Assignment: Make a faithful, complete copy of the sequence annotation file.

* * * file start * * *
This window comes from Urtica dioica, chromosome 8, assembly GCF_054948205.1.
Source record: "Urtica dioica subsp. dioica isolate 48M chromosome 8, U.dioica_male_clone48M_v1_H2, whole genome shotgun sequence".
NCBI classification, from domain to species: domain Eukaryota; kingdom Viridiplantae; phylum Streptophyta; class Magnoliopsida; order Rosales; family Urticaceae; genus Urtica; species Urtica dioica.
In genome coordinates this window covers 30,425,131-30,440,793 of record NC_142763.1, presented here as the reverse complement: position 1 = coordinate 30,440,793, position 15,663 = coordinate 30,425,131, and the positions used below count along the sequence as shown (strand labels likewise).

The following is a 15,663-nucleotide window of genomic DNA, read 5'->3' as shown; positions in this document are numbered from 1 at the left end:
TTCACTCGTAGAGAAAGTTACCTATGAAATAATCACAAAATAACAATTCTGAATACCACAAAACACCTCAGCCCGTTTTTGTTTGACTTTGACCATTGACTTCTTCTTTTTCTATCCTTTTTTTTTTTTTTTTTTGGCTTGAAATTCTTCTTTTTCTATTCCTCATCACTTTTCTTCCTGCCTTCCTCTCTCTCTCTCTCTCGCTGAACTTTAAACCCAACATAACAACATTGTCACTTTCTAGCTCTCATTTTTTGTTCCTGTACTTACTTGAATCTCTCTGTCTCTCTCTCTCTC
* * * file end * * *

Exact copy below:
This window comes from Urtica dioica, chromosome 8, assembly GCF_054948205.1.
Source record: "Urtica dioica subsp. dioica isolate 48M chromosome 8, U.dioica_male_clone48M_v1_H2, whole genome shotgun sequence".
NCBI classification, from domain to species: domain Eukaryota; kingdom Viridiplantae; phylum Streptophyta; class Magnoliopsida; order Rosales; family Urticaceae; genus Urtica; species Urtica dioica.
In genome coordinates this window covers 30,425,131-30,440,793 of record NC_142763.1, presented here as the reverse complement: position 1 = coordinate 30,440,793, position 15,663 = coordinate 30,425,131, and the positions used below count along the sequence as shown (strand labels likewise).

The following is a 15,663-nucleotide window of genomic DNA, read 5'->3' as shown; positions in this document are numbered from 1 at the left end:
TTCACTCGTAGAGAAAGTTACCTATGAAATAATCACAAAATAACAATTCTGAATACCACAAAACACCTCAGCCCGTTTTTGTTTGACTTTGACCATTGACTTCTTCTTTTTCTATCCTTTTTTTTTTTTTTTTTTGGCTTGAAATTCTTCTTTTTCTATTCCTCATCACTTTTCTTCCTGCCTTCCTCTCTCTCTCTCTCTCGCTGAACTTTAAACCCAACATAACAACATTGTCACTTTCTAGCTCTCATTTTTTGTTCCTGTACTTACTTGAATCTCTCTGTCTCTCTCTCTCTC